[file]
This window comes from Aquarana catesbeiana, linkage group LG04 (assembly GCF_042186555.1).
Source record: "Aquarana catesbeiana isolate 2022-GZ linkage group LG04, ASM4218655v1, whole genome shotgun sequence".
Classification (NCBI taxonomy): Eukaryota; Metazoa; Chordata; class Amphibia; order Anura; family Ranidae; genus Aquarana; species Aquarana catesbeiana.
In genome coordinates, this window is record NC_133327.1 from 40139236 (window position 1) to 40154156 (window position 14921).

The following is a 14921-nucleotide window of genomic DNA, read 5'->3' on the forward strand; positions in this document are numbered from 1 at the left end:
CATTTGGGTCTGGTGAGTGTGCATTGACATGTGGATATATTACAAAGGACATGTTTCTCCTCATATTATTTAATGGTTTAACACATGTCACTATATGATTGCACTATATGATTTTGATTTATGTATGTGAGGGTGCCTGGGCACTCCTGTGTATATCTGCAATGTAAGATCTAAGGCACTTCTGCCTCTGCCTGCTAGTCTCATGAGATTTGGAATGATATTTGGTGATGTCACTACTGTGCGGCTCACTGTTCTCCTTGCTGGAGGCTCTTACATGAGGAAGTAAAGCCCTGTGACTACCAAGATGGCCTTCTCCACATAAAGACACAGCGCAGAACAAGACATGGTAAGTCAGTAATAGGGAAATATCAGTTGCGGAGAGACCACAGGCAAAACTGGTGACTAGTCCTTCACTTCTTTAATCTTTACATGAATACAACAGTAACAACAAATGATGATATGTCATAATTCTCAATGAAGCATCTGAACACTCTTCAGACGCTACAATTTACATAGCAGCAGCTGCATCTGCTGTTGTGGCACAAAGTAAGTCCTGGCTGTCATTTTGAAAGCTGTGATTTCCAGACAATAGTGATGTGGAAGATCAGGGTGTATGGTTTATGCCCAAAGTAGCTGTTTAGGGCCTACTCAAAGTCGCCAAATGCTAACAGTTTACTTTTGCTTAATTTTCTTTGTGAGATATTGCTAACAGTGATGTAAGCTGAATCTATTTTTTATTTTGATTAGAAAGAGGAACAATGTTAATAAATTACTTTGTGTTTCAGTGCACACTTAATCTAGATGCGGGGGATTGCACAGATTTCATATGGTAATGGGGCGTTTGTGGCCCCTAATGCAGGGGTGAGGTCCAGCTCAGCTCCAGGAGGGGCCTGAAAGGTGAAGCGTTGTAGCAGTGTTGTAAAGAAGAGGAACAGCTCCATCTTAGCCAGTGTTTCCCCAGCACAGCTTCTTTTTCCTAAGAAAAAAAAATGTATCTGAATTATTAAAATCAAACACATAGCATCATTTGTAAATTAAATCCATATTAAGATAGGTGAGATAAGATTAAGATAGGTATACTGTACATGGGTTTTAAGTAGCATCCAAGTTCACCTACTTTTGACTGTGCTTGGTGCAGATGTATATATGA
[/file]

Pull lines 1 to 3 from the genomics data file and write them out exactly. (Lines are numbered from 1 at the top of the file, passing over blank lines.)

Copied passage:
This window comes from Aquarana catesbeiana, linkage group LG04 (assembly GCF_042186555.1).
Source record: "Aquarana catesbeiana isolate 2022-GZ linkage group LG04, ASM4218655v1, whole genome shotgun sequence".
Classification (NCBI taxonomy): Eukaryota; Metazoa; Chordata; class Amphibia; order Anura; family Ranidae; genus Aquarana; species Aquarana catesbeiana.